Chicken Paprika (We Return)

We appear to be nearing the end of renovations on our house–and since I do not appear to be a blogger who soldiers on in the face of adversity, this also means the end of our hiatus. I’m looking forward to getting back. It’s been a long slog to get in a place where we finally feel at home again.

The house includes a new kitchen, one for which I’m exceptionally grateful because for about 10 weeks I had no kitchen at all and no appliances except the refrigerator. Have you ever considered how wonderful it is that the faucet in your kitchen rotates? Or that you can rinse a pot in it? If not, try washing your dishes in your bathroom sink for a couple of months. You will have a new appreciation for the luxury in which you live.

The renovation experience also revealed to me how dearly I love to cook. Rather than eat out, I tackled and defeated my nemesis, The Grill, and set up shop in the living room using my great-grandmother’s pie safe, pictured below.

Luckily, summer lends itself to salads, sandwiches, wraps, and many other items that don’t require a stove. I also concocted several nice cold soups and determined that indeed you must seed cucumbers before pureeing them.
But the best discovery of the summer was paprika chicken. This was Fred’s favorite. His aunt recommended this dish to us ages ago, but I was prompted to try it only recently because I was desperate for something I could put together on a countertop the size of a handkerchief. I never wrote down a recipe but this is a dish that doesn’t really need one. The zest of the paprika, the crisp chicken skin, the juiciness of thigh meat, and the smokiness of the grill all come together in a simple but unbeatable combination. 
You can make this dish in a 350 oven and finish under the broiler, but only the grill gives you a crispy exterior and a properly thick coating of the sauce.
Grilled Paprika Chicken
Four servings (one chicken thigh per person)
Grill directions are for a large kettle grill. Make a medium hot fire. I use a big pile of lump charcoal. Once flames have died down I cover the grill and open the vents, and wait until there are red embers. The whole thing usually takes about 30 minutes. My grill has a thermometer & the temperature needs to be about 450 for this to work well.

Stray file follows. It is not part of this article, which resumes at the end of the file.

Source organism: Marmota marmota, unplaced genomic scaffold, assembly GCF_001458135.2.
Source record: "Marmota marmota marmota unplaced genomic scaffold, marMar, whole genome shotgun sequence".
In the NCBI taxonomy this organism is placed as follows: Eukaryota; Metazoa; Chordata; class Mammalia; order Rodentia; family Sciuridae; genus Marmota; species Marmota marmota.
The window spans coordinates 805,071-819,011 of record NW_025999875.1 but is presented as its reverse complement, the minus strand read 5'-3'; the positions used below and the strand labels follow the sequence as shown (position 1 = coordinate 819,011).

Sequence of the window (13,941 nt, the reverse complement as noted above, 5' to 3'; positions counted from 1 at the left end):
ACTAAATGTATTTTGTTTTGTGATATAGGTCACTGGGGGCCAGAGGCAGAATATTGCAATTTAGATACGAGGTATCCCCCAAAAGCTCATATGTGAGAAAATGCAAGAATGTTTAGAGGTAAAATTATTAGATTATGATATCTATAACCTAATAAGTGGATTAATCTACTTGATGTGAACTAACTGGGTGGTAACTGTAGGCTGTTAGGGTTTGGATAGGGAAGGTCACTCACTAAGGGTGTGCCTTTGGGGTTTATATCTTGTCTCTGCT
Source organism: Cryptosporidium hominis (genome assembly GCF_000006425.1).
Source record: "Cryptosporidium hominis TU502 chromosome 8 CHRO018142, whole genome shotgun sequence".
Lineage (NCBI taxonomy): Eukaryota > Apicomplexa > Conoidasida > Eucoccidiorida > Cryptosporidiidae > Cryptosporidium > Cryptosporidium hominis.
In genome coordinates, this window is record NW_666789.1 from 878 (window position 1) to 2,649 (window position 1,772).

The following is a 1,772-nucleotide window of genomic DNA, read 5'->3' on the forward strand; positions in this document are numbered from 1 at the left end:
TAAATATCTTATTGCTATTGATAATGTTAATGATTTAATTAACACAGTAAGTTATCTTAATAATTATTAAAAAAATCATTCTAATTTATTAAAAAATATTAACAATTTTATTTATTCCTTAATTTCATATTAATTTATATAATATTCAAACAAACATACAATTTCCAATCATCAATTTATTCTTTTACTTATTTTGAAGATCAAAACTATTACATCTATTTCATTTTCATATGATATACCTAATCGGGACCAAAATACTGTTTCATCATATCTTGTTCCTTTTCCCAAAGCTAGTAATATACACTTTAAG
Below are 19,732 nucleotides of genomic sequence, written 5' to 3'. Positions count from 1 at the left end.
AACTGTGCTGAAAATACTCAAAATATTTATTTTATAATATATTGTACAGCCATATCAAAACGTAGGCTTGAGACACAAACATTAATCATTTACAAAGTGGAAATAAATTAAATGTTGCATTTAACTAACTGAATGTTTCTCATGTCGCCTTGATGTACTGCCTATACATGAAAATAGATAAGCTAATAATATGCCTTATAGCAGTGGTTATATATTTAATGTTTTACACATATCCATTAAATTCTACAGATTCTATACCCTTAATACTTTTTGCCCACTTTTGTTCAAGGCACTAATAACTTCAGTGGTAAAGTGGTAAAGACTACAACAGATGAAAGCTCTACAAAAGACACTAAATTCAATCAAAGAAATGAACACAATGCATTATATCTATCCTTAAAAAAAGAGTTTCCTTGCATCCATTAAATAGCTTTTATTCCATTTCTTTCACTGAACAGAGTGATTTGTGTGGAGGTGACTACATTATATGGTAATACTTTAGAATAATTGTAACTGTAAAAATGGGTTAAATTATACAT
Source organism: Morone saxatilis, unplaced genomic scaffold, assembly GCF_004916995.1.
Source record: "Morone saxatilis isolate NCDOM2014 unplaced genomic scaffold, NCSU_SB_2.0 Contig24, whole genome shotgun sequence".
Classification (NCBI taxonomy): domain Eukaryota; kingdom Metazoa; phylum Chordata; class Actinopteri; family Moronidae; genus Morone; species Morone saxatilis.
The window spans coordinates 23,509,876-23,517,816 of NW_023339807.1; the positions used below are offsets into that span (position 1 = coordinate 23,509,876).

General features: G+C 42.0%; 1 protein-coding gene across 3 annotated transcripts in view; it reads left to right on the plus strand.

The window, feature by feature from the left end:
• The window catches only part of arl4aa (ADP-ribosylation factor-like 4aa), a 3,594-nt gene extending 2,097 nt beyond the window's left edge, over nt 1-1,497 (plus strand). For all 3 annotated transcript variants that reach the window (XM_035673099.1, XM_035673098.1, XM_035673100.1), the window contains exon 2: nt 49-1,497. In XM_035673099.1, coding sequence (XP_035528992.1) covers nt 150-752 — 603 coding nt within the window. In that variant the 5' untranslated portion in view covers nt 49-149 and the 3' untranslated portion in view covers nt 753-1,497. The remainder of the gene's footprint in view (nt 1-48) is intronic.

For the chicken, salt four chicken thighs, bone in & skin on and set aside. Make a paste of paprika and oil. You can use smoked or regular paprika and whatever oil suits you. We have tried canola and olive with success. Use about a quarter cup of oil and three tablespoons paprika. Spread over the chicken breasts. Grill, covered, for 20 minutes or so, turning once.

Cole Slaw with Serrano Peppers

It’s been a year and a half since the Great Hot Pepper Avalanche at the community garden at St. John’s Presbyterian Church–and we’re still struggling in the aftermath.

Constitutionally incapable of letting food go to waste, I spent an afternoon gathering every stray pepper from the garden before the first frost. I ended up freezing five one-gallon bags of Serrano and jalapeno peppers. The date was October 10, 2010. (I believe in labeling.)
 
In the ensuing months, the peppers were flung into soups, tossed over the top of pasta, and folded into eggs. They were roasted and stirred into salsa. They were minced and spread over quesadillas. They were seared with steaks. Eventually, they were moved 384.93 miles from Durham, NC back to Atlanta.

As of today, we still have 2 gallons left.

Freezing, it turns out, is an excellent way to preserve Serrano and jalapeno peppers. A dreadful experiment with drying, and the recommendation of a friend, led to my discovery of this. Freezing preserves most of the flavor and is incredibly easy. I did nothing to the peppers–didn’t even wash them–before I placed them in the bag (labeling them, of course), and put them in the freezer.

When I need them, I usually set the whole peppers into whatever I’m sauteing to thaw a bit before I chop them up and add them to the dish. Sometimes, if guests are coming, I remember that I never washed them and rinse them beforehand.

One of the best experiments to come out of  the Great Pepper Avalanche is this cole slaw. Fred loves a finely chopped cole slaw, and we both love the kick from the peppers. If you have a food processor this dish is also remarkably easy to prepare. It’s an excellent side with a mild white fish or as an appetizer spread over crackers.